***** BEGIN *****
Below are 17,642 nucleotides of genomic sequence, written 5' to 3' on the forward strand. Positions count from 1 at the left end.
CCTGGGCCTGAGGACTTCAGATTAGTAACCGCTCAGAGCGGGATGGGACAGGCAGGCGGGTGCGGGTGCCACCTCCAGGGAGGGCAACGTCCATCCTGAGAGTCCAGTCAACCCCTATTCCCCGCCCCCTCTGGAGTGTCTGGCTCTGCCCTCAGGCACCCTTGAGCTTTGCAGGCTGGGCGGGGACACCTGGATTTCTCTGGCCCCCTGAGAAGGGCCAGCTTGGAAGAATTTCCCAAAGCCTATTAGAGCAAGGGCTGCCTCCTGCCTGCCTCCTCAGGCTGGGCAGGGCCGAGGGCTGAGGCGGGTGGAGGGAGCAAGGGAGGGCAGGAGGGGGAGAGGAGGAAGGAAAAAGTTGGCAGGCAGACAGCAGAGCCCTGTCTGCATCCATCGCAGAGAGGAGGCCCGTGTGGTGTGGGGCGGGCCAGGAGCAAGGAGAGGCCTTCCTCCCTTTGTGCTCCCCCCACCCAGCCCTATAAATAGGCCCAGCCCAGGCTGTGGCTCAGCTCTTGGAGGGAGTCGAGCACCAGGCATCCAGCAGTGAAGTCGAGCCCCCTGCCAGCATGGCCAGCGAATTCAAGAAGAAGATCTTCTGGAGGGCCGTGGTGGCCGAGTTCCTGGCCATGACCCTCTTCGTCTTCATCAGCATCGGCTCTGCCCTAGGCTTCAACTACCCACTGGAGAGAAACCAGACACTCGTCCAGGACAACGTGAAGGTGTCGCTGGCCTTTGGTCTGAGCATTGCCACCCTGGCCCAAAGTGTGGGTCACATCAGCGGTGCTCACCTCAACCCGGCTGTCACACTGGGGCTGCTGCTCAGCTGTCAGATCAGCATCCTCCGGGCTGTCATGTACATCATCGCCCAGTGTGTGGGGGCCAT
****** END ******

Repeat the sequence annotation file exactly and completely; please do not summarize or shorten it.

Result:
Below are 17,642 nucleotides of genomic sequence, written 5' to 3' on the forward strand. Positions count from 1 at the left end.
CCTGGGCCTGAGGACTTCAGATTAGTAACCGCTCAGAGCGGGATGGGACAGGCAGGCGGGTGCGGGTGCCACCTCCAGGGAGGGCAACGTCCATCCTGAGAGTCCAGTCAACCCCTATTCCCCGCCCCCTCTGGAGTGTCTGGCTCTGCCCTCAGGCACCCTTGAGCTTTGCAGGCTGGGCGGGGACACCTGGATTTCTCTGGCCCCCTGAGAAGGGCCAGCTTGGAAGAATTTCCCAAAGCCTATTAGAGCAAGGGCTGCCTCCTGCCTGCCTCCTCAGGCTGGGCAGGGCCGAGGGCTGAGGCGGGTGGAGGGAGCAAGGGAGGGCAGGAGGGGGAGAGGAGGAAGGAAAAAGTTGGCAGGCAGACAGCAGAGCCCTGTCTGCATCCATCGCAGAGAGGAGGCCCGTGTGGTGTGGGGCGGGCCAGGAGCAAGGAGAGGCCTTCCTCCCTTTGTGCTCCCCCCACCCAGCCCTATAAATAGGCCCAGCCCAGGCTGTGGCTCAGCTCTTGGAGGGAGTCGAGCACCAGGCATCCAGCAGTGAAGTCGAGCCCCCTGCCAGCATGGCCAGCGAATTCAAGAAGAAGATCTTCTGGAGGGCCGTGGTGGCCGAGTTCCTGGCCATGACCCTCTTCGTCTTCATCAGCATCGGCTCTGCCCTAGGCTTCAACTACCCACTGGAGAGAAACCAGACACTCGTCCAGGACAACGTGAAGGTGTCGCTGGCCTTTGGTCTGAGCATTGCCACCCTGGCCCAAAGTGTGGGTCACATCAGCGGTGCTCACCTCAACCCGGCTGTCACACTGGGGCTGCTGCTCAGCTGTCAGATCAGCATCCTCCGGGCTGTCATGTACATCATCGCCCAGTGTGTGGGGGCCAT